Movie Review: “Eminence Hill” has to be the worst Western of the Year

The really bad ones you stare at, slack-jacked, like a grisly road accident that so distracts you it’s a wonder you don’t wind up in the ditch yourself.

“Eminence Hill” is like that, a Western so ugly, inept and endless that you marvel at the number of people who had to sign off on thinking, “This could be pretty good,” and “That fellow who made ‘Redemption?’ He knows what he’s doing.”

The whole picture can be summed up in a bit of torture, where a hammer is used to break a gunfighter’s hand. Knowing where to put the camera so that the hammer-swinger can take a full whack, and where to edit so that we believe a hand has just been crushed, is first year film school stuff.

Robert Conway slept late that day. Apparently.

It’s a meandering sagebrush saga that begins with a quartet of rogues hunting down the jury that hang the brother of the gang’s leader (Clint James). He talks a farmer’s ear off before he guns him and his wife down as he was the last juror.

Their daughter (Anna Harr)? “Unspoiled” and thus, sellable to “the savages.”

A lawman (Owen Conway, sibling to Robert, co-writer of the script) might look like a city dandy, but he’s awfully handy with a gun, and notorious. He takes a horse thief (Charlie Motley) out of jail to track down the outlaws.

And the outlaws? After run ins with Apaches and a snake oil salesmen, they stumble into the hidden town of the film’s title, a cult that dresses like Quakers and tortures like the Marquis de Sade.

Grizzled veterans of the screen Barry Corbin, in Westerns from “Lonesome Dove” to “No Country for Old Men,” and Lance Henriksen, whose first screen credit was the Western “Emperor of the North” back in the ’70s (better known for “Alien 3″”and “The Quick and the Dead”), are top billed. But that’s just to get our interest up and lend legitimacy, as they aren’t the stars and are blameless.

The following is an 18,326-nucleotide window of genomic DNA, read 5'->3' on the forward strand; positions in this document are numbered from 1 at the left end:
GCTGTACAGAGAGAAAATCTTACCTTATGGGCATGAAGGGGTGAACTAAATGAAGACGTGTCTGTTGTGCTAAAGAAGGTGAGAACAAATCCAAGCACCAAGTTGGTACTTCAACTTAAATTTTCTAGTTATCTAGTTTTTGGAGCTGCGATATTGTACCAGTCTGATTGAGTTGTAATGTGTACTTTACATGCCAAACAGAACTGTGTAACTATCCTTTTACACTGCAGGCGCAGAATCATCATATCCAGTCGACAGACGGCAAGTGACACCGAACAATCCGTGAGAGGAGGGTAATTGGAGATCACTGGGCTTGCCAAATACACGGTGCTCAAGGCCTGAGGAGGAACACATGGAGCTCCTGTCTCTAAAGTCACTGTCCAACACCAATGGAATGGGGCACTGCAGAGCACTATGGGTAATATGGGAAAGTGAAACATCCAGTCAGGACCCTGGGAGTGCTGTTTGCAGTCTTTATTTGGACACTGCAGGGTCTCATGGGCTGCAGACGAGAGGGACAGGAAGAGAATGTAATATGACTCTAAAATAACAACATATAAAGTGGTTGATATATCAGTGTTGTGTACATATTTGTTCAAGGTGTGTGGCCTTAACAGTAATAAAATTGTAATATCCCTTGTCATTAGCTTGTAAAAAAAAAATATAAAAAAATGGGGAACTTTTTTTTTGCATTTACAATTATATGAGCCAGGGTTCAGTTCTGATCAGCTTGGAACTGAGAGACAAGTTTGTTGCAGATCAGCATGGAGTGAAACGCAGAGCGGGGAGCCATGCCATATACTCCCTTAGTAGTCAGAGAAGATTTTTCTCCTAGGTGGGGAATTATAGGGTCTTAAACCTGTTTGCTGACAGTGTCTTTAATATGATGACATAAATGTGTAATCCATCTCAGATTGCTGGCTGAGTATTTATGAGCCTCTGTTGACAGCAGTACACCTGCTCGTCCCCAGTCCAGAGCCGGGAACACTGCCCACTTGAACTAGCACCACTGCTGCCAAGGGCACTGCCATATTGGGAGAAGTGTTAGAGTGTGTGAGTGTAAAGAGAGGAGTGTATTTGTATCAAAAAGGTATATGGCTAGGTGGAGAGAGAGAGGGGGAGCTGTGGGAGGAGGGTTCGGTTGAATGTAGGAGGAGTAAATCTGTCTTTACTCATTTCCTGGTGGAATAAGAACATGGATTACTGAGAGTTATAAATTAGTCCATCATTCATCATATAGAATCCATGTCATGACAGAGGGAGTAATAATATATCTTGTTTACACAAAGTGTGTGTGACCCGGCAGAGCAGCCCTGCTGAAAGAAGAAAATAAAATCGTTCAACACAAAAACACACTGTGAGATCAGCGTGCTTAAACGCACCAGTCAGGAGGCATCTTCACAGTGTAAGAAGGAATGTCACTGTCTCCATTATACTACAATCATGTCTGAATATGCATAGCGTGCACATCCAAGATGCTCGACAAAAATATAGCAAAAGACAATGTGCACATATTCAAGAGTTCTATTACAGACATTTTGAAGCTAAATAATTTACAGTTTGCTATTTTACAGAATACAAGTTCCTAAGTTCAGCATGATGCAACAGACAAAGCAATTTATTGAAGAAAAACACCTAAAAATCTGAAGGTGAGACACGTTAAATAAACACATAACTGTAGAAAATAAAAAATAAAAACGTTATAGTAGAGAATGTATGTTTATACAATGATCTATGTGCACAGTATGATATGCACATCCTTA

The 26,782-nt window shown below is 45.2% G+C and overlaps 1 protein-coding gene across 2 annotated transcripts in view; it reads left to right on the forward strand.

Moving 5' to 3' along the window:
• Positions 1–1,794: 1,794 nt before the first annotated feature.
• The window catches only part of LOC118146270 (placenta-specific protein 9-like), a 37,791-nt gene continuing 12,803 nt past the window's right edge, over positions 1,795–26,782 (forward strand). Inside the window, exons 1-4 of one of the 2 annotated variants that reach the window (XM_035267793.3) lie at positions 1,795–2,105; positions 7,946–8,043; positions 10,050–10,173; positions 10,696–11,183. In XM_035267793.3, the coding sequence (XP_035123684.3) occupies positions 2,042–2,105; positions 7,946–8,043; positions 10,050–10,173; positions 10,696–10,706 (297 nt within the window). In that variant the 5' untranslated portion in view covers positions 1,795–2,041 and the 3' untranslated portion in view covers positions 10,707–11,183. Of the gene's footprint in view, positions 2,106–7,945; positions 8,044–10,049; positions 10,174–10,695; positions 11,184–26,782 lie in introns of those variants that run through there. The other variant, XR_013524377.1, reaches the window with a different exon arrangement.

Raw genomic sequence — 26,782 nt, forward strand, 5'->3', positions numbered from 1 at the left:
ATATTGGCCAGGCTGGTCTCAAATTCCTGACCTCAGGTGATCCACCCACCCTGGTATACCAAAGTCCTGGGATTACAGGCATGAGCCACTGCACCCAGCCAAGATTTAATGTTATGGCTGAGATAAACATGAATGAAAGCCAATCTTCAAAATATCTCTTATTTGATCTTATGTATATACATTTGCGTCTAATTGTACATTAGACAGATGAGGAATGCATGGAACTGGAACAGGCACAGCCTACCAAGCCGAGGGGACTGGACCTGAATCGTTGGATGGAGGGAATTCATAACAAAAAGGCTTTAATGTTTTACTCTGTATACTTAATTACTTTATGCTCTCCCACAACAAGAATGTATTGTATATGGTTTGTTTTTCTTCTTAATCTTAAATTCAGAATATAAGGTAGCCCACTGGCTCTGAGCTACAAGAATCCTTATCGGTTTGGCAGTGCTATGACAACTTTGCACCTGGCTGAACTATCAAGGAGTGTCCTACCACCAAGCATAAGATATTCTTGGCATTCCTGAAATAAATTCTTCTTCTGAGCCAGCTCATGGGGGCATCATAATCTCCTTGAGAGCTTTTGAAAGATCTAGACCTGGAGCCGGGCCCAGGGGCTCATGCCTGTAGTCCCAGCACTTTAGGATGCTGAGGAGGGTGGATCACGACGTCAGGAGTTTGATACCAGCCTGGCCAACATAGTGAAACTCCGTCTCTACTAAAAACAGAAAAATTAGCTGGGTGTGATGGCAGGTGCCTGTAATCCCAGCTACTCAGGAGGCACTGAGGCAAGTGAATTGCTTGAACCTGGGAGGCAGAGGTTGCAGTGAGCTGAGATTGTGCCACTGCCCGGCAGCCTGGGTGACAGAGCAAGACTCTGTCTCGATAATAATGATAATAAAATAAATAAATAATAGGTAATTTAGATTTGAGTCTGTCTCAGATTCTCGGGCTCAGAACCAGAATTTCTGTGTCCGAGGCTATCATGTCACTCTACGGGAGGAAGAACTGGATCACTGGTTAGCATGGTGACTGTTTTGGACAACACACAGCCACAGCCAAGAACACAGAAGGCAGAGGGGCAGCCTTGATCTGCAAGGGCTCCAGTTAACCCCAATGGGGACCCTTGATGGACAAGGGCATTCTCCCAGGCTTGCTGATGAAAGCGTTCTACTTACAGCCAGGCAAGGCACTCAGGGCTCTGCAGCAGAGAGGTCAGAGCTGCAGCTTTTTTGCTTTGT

Dominique Swain shows where you end up when you start your career making a sordid “Lolita” for Adrian Lyne. Nude scenes pushing 40, out in the Arizona desert in the dead of night. Roughing it.

The rest of the players you won’t know unless you spend your Netflix time perusing the C-Westerns of recent vintage.


There are endless stumblings across other folks gathered round a campfire out on the trail, which begin with “We don’t want no trouble” begging for coffee, maybe, and “a simple passage of words.”

Almost all of these leaden, cement-footed scenes talk us to death before they resolve themselves in bloodshed.
The talking reaches a sort of peak with Henricksen’s cameo, showing up in a worn Confederate sergeant’s uniform, recognizing the “marshal” as “a child killer.”

“Some things need to be said,” he speechifies, in the manner of pretty much everybody else in this thing. “In a hundred years, only a time or two has Hell has spat out such a man as this.”

Well. OK.

The picture waddles here and there, spills lots of blood, reaches its climax, and then goes on and on past it.

Too much of a good thing? Don’t be ridiculous.



MPAA Rating: unrated, graphic violence, sex, profanity, drinking, spitting

Cast: Clint James, Anna Harr, Owen Conway,  Charlie Motley, Dominque Swain, Barry Corbin and Lance Henriksen

Credits: Directed by Robert Conway, written by Robert Conway and Owen Conway. An Uncork’d release.

Running time: 1:40

About Roger Moore

Movie Critic, formerly with McClatchy-Tribune News Service, Orlando Sentinel, published in Spin Magazine, The World and now published here, Orlando Magazine, Autoweek Magazine
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